In Defense of Online Anonymity: The Google+ Policy is Wrong
Google has recently taken some flak for its "real names" policy on Google+ -- a number of users have had their Google+ accounts (and, sometimes, all related accounts) suspended for failing to use their real names.
Google's Senior Vice President of Social, Vic Gundotra, says this policy is to set a positive tone, "like when a restaurant doesn't allow people who aren't wearing shirts to enter."
Gundotra, reportedly speaking to tech blogger Robert Scoble, says the policy isn't about real and legal names -- it's about people who spell their names in weird ways (with upside down characters, for example), or use obviously fake pseudonyms, such as "God, or worse."
I understand the argument for a "real names" policy -- that it keeps people accountable for what they say, and that it promotes a professional, business-like environment. Letting people use pseudonyms on social networks inevitably leads to a little chaos and less credibility.
But if we don't have anonymity on the Internet, we've got nothing.
There are plenty of valid reasons out there for preserving online anonymity. For example, there are people who want to change the world via social and political activism, but who also don't want to be killed for voicing their views. There are people who want to keep what semblance of privacy they have left in the modern-day world. There are people who want to be able to surf the Web without being harassed, bullied, or stalked.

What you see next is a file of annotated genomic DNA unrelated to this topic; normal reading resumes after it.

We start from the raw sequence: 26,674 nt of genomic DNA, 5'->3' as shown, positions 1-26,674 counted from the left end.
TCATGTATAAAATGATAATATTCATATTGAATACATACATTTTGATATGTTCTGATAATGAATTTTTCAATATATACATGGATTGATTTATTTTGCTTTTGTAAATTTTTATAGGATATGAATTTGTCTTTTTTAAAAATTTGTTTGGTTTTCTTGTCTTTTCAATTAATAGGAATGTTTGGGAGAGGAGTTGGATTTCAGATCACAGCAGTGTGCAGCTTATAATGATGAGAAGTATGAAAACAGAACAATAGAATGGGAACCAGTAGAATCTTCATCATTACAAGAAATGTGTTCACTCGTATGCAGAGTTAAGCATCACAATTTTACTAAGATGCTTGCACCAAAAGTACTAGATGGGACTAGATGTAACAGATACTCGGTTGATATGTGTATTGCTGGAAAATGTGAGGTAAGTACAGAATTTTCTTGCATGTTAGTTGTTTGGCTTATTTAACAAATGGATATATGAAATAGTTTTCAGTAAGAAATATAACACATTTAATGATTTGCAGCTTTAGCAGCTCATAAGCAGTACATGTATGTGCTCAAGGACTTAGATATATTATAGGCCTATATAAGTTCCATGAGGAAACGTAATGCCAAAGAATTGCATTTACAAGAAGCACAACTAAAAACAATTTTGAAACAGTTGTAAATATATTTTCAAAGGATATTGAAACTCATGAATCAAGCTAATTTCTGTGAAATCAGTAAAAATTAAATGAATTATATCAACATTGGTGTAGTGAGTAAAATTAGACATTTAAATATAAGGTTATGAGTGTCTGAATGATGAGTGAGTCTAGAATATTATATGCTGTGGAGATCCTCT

But this is the most valid reason of all: the Internet never forgets.
It's easy to argue for accountability and a "real names" policy when you're bumping up against the limits of the human brain. But online, we're not limited by that -- we're limited by billions of Petabytes, which is not a limit at all.
Think of it this way: it's true; in real life you can't (really) say mean things to people anonymously. So in real life, you probably have to own up to the mean things you say. But there are a lot of limits on how much those things you say really affect your life: people forgive, people forget, people move far away and never look back.
On the Internet, it's not quite the same. If you say something mean and it's in any way linked to your real name, everyone you meet for the next 60 years will just be a click away from knowing what a horrible, awful person you are. Time does not heal on the Internet -- time doesn't even exist on the Internet.
So people who think that getting rid of anonymity on the Internet is in any way a good thing need to take a good, long look at the Internet, and how it's totally different from the human brain.